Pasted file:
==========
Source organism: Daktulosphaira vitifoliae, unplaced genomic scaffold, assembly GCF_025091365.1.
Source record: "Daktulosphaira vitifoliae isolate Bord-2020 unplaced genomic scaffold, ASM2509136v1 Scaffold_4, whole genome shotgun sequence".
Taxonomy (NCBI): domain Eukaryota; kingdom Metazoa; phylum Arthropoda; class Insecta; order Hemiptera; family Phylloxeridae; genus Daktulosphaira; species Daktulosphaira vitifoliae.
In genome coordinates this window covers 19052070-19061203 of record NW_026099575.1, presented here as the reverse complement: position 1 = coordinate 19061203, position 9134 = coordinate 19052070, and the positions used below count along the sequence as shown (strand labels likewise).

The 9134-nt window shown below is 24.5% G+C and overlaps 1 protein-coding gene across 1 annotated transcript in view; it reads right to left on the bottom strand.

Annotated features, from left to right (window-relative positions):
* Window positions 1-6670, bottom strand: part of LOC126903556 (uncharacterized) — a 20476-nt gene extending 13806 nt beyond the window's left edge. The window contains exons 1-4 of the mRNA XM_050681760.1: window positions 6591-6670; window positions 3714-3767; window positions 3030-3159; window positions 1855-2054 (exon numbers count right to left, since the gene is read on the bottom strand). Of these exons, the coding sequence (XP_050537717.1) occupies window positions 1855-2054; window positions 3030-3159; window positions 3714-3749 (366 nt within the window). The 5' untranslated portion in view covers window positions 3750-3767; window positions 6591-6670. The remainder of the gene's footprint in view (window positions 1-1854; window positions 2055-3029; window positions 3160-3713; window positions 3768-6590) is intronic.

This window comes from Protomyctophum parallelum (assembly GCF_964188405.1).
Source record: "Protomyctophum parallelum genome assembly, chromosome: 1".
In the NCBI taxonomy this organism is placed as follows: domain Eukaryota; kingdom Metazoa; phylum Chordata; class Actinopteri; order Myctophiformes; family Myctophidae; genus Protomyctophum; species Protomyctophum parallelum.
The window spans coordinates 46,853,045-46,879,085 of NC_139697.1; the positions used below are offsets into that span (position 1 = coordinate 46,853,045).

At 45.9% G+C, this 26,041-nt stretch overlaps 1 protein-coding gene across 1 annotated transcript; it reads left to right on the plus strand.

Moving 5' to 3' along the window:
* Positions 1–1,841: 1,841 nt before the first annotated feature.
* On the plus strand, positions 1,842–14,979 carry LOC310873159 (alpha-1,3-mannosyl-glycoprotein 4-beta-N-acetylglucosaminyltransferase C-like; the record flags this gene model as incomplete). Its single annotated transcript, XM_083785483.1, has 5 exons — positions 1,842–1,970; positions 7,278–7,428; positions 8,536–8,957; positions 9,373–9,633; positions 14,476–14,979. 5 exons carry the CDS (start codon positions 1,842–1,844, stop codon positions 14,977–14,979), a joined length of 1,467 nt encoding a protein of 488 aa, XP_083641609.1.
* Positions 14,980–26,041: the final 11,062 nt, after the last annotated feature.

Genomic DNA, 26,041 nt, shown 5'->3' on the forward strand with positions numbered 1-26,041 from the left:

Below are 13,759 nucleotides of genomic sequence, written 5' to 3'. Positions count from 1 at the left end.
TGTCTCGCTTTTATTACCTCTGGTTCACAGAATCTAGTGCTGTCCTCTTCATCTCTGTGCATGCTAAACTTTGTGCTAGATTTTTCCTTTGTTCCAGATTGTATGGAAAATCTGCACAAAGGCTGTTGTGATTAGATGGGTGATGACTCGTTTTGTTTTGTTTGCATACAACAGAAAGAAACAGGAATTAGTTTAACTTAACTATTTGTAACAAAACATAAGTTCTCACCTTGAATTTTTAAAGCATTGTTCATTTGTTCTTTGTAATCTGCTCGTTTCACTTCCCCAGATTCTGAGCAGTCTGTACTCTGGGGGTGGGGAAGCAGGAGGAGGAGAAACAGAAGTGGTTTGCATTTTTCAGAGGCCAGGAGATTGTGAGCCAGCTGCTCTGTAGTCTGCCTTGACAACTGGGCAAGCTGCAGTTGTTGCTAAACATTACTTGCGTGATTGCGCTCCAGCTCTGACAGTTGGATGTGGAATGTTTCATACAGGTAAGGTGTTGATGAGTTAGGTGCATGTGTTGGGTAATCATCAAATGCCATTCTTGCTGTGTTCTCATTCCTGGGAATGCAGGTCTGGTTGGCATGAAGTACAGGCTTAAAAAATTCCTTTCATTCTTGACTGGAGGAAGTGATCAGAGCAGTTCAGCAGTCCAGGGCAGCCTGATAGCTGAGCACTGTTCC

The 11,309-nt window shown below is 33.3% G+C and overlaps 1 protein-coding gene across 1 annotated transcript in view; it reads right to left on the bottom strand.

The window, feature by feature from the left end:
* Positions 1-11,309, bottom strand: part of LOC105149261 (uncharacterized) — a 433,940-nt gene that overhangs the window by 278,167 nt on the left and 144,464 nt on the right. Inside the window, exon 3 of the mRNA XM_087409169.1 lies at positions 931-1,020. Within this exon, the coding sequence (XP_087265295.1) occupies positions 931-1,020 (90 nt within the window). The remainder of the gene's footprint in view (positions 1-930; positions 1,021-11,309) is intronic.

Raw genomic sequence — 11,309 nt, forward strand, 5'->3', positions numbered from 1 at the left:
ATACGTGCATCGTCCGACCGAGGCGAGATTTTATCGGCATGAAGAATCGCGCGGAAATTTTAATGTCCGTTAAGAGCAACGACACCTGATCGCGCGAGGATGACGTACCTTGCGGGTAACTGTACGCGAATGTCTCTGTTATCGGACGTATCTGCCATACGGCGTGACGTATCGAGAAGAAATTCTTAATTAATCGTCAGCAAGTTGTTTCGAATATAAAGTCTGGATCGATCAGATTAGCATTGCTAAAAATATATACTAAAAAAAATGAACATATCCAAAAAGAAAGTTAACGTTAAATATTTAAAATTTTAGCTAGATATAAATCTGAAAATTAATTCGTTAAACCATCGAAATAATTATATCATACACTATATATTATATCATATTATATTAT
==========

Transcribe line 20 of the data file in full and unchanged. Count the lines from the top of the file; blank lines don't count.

The 11,309-nt window shown below is 33.3% G+C and overlaps 1 protein-coding gene across 1 annotated transcript in view; it reads right to left on the bottom strand.